By Vijay Daundkar
Richard Thomas Gregg, a Springfield, IL businessman, was sentenced to six-and-a-half years in prison as part of an agreement after pleading guilty in federal court to one count of bank fraud and one count of bankruptcy fraud. He will also have to pay $3.1 million in compensation to the victims of his fraud schemes.
One of the pending counts involved 1717 Marketplace at 1717 S. Range Line Road, which he developed with his son. Gregg, 59, was the principal shareholder and a director of Southwest Community Bank, which closed in May, 2010. Southwest Community Bank lost $679,399 on Gregg’s personal line of credit and $871,125 in a commercial real estate fraud scheme perpetrated by Gregg, for a total loss of $1,550,524.
Gregg admitted on the factual basis to his plea agreement that “the government could prove he substantially jeopardized the soundness of that financial institution and directly contributed to the failure of the bank.”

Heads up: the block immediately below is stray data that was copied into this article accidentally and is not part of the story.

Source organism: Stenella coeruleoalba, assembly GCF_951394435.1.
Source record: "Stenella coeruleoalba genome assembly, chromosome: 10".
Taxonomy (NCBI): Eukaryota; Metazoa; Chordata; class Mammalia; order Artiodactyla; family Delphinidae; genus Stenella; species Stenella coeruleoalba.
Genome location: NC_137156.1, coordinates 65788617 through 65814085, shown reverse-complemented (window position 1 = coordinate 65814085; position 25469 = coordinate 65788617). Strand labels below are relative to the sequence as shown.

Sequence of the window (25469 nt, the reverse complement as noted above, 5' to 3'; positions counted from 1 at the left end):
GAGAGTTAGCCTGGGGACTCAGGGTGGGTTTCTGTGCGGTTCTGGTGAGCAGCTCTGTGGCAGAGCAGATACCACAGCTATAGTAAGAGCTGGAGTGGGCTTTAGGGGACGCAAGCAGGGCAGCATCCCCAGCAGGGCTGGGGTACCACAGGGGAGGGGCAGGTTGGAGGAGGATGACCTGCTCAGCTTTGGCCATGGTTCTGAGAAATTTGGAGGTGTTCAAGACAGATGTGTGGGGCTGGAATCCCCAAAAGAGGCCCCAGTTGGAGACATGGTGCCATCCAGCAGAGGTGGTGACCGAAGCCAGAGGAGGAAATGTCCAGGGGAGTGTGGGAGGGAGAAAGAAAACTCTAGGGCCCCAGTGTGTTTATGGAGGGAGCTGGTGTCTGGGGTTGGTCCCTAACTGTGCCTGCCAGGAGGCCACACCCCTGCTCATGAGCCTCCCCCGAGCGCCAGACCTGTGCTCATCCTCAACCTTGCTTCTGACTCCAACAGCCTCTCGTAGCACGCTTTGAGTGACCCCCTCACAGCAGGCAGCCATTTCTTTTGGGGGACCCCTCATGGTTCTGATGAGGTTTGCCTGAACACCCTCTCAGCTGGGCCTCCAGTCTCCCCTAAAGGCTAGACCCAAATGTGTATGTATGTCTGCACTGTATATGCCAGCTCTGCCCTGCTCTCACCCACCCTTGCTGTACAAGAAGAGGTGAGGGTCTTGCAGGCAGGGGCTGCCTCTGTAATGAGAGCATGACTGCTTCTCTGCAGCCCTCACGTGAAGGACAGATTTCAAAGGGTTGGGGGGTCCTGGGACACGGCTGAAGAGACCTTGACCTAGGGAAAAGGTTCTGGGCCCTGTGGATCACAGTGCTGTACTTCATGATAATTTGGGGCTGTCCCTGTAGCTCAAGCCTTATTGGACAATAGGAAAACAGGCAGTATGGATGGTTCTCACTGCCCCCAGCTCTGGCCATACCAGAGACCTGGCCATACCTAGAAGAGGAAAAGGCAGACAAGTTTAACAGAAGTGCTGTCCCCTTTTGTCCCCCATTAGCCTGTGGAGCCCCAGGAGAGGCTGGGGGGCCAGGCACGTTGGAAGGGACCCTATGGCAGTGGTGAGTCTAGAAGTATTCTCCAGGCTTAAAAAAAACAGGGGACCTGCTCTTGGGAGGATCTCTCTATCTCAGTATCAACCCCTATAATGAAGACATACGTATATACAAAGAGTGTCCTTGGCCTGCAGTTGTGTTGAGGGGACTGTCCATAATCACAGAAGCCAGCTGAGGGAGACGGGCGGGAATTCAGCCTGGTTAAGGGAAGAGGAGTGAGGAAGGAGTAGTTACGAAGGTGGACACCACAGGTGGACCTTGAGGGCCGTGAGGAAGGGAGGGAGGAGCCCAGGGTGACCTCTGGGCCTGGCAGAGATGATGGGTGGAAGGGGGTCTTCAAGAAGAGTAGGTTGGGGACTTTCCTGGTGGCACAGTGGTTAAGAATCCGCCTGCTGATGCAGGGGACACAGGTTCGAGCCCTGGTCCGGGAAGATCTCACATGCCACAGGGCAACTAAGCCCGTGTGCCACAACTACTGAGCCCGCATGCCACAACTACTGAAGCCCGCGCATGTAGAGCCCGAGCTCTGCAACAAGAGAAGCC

He defrauded Great Southern Bank by selling the collateral securing a $2 million loan, and keeping the proceeds. He used 160,000 shares of stock for First Bancshares, Inc. (FBSI), the holding company for First Homes Savings Bank, as collateral to borrow $2 million from the Springfield bank.
He had obtained the securities under the custody and control of Great Southern Bank by means of false and fraudulent pretenses, representations and promises. The bank subsequently consolidated several of his outstanding loans in order to cover the missing collateral as a result of his fraud. Later the bank was forced to charge off $2,316,264 on this consolidated loan. The actual value of the FBSI shares was determined to be only $1,350,400, Gregg’s conversion of which was fraudulent.
Gregg filed a personal bankruptcy petition in March, 2013 containing numerous false declarations and concealed fraudulent transfers of property while he was already under indictment for bankruptcy fraud relating to the bankruptcy petition of his corporation, 1717 Market Place, LLC.
Gregg was also a real estate developer, an investor and a licensed insurance agent for the Shelter Mutual Insurance Company and had ownership interest in and controlled a number of business entities. Gregg and his wife were also principal stakeholders in Glasgow Savings Bank, which failed in 2012. It was one of the oldest banks west of the Mississippi River prior to its failure.